Duke Kunshan UniversityAI expert wins 1.5 million RMB for autism research

AI expert wins 1.5 million RMB for autism research

A team led by prize-winning computer scientist Ming Li has received a 1.5 million RMB (US$213,600) grant to further research into artificial intelligence (AI) technologies that can diagnose and treat autism. Awarded by the Guangzhou Key Area R&D Program, the funding will support the team’s work over the next three years.

World Autism Awareness Day falls annually on April 2

Li, associate professor of electrical and computer engineering at Duke Kunshan, has received multiple awards for his collaboration on AI projects to help people with autism, a neurological disorder characterized by challenges with social skills, restricted or repetitive behaviors, speech and nonverbal communication.

In addition to winning the IBM Faculty Award in 2016 for his work in speech processing and analysis on the multimodal behaviors of autistic children, this year, the Chinese Ministry of Education selected a paper Li co-authored for the Youth Achievement Award at the eighth Awards for Outstanding Achievements in Scientific Research in Higher Education.

Published in Autism Research, the paper details the application of a machine learning method to analyze an eye movement dataset from a face recognition task to classify children with or without autism. The result was a classification accuracy of 88.51 percent.

“We’re really excited our work is gaining recognition. It shows that we’re moving in the right direction in autism research,” Li said of his team ahead of World Autism Awareness Day on April 2. “Our goal is to help children affected by this developmental disorder by using AI technologies to improve their social, communication and emotional skills.”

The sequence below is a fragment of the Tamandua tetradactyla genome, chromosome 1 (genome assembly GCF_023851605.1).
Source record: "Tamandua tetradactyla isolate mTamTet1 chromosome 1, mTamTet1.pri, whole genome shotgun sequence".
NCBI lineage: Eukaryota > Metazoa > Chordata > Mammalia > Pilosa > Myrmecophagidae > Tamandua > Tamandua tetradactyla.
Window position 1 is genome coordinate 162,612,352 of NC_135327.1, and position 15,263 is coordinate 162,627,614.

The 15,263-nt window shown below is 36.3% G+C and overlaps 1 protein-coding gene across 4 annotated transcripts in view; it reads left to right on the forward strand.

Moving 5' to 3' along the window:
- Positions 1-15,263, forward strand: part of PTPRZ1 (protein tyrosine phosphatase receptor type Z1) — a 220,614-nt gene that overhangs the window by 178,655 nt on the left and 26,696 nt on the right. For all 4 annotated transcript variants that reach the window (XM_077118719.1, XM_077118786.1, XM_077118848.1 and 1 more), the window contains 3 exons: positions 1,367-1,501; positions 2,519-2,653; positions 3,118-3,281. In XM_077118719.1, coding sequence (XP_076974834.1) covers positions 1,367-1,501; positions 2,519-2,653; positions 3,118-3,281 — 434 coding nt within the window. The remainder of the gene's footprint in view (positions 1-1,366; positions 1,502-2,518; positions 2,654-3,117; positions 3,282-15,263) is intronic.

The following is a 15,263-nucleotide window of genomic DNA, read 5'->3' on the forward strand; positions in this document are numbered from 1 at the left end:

Since June, Li been leading a joint research lab established by Duke Kunshan and Dami & Xiaomi, a leader in child autism intervention, to improve early diagnosis and treatment of the condition. As part of the project, his team has designed an immersive AI studio for therapists to conduct interventions and treatments with children.

The AI studio offers programmable projection screens that can recreate a variety of settings

The studio’s four walls are programmable projection screens that can recreate a variety of settings, such as a forest environment, with sound delivered through multichannel audio equipment. The therapist can use the studio to interact with the child, such as asking him or her to point at a certain object projected onto the wall to observe their reaction. At the same time, cameras capture the movements of the child and the therapist, including gestures, gazes and other actions.

The studio is equipped with more than 10 technologies that have obtained or are in the process of obtaining patents. These include technologies that assist with gaze detection, human pose estimation, face detection, face recognition, speech recognition and paralinguistic attribute detection.

“This standardized AI studio will be used in our partner hospitals and at various Dami & Xiaomi centers. It’s now in the final testing stage and will soon be put into use in Guangzhou and Shanghai,” Li said.

He said traditional methods of evaluating autism have low efficiency and the output is subjective and relies heavily on the therapist’s expertise. However, AI technologies not only assist therapists in recording and analyzing data but also are more objective and standardized.

“The AI studio can help record a child’s responses, eye contact with the therapist, movements, and even emotions,” Li said. “AI isn’t there to replace the human but to act as the audience, to observe the child all-around, convert the collected data into the required indicators and feed them back to the therapist. In this way, the therapist can focus on treating the child without worrying about taking records at the same time.”

Yueran Pan, a research assistant at Duke Kunshan’s Data Science Research Center and head of the autism research group, added, “We hope to apply the AI technologies to more scenarios, including the family home, to empower parents to help with autism intervention. We’ll work to equip our systems with the expertise of experienced doctors, so children and their families can access the best medical resources.”

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